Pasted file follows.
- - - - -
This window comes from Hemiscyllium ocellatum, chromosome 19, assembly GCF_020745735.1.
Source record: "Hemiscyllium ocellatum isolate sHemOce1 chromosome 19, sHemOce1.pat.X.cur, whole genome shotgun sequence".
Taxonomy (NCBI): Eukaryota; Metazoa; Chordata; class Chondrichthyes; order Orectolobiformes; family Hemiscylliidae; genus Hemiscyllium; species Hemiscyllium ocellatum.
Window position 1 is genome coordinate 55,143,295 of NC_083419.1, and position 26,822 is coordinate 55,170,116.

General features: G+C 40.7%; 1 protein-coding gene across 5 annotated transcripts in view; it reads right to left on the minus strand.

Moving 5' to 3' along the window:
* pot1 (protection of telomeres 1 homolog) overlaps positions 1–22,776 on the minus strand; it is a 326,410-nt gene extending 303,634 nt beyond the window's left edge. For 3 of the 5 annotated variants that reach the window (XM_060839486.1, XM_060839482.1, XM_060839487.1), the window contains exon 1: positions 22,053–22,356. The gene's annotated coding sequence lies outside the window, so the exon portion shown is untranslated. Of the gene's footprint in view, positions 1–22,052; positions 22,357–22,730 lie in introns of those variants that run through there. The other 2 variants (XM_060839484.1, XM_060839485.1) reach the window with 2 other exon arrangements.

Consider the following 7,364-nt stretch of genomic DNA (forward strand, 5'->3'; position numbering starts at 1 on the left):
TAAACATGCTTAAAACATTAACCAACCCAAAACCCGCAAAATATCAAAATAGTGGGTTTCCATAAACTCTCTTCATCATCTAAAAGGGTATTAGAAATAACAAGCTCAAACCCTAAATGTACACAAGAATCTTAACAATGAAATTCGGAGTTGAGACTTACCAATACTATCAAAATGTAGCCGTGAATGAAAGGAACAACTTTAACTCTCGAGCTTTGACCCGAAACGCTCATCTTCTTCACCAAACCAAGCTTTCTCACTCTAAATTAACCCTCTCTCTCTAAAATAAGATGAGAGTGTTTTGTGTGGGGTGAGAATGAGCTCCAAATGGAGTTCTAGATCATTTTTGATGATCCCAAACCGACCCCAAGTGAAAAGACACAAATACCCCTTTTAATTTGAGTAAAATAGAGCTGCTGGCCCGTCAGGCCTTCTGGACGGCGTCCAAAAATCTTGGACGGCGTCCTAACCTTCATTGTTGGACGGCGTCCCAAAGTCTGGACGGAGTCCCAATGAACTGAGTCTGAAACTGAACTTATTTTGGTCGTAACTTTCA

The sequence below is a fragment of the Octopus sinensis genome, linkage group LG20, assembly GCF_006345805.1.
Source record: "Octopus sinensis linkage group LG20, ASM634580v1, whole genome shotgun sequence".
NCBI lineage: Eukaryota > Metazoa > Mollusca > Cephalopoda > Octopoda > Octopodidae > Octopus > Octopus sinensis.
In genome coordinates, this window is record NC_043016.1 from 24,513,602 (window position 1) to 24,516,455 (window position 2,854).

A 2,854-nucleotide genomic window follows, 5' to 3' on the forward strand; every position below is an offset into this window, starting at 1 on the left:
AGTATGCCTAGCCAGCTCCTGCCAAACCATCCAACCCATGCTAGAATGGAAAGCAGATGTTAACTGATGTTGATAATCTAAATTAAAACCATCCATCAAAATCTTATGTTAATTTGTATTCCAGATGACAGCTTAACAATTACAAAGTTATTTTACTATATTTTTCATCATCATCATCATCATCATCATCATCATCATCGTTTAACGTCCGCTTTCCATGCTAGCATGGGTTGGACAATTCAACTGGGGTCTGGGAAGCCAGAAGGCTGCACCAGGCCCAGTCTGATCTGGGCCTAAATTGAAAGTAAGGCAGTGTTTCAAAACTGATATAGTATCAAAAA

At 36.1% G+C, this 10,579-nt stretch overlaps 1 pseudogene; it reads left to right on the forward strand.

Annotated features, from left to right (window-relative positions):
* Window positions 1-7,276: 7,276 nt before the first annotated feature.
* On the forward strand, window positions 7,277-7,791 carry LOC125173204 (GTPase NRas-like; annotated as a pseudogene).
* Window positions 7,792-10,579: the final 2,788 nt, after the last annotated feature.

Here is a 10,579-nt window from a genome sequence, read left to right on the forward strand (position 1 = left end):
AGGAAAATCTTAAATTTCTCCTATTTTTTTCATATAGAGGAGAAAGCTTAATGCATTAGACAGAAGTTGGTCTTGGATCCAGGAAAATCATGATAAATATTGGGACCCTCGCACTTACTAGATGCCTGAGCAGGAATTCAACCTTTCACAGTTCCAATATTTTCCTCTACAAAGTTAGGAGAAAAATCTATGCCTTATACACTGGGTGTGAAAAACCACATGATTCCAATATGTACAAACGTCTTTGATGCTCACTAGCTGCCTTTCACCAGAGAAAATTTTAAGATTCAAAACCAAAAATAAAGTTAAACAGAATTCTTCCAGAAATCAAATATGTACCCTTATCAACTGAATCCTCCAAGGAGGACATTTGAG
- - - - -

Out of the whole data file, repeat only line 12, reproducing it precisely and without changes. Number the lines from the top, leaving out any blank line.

NCBI lineage: Eukaryota > Metazoa > Mollusca > Cephalopoda > Octopoda > Octopodidae > Octopus > Octopus sinensis.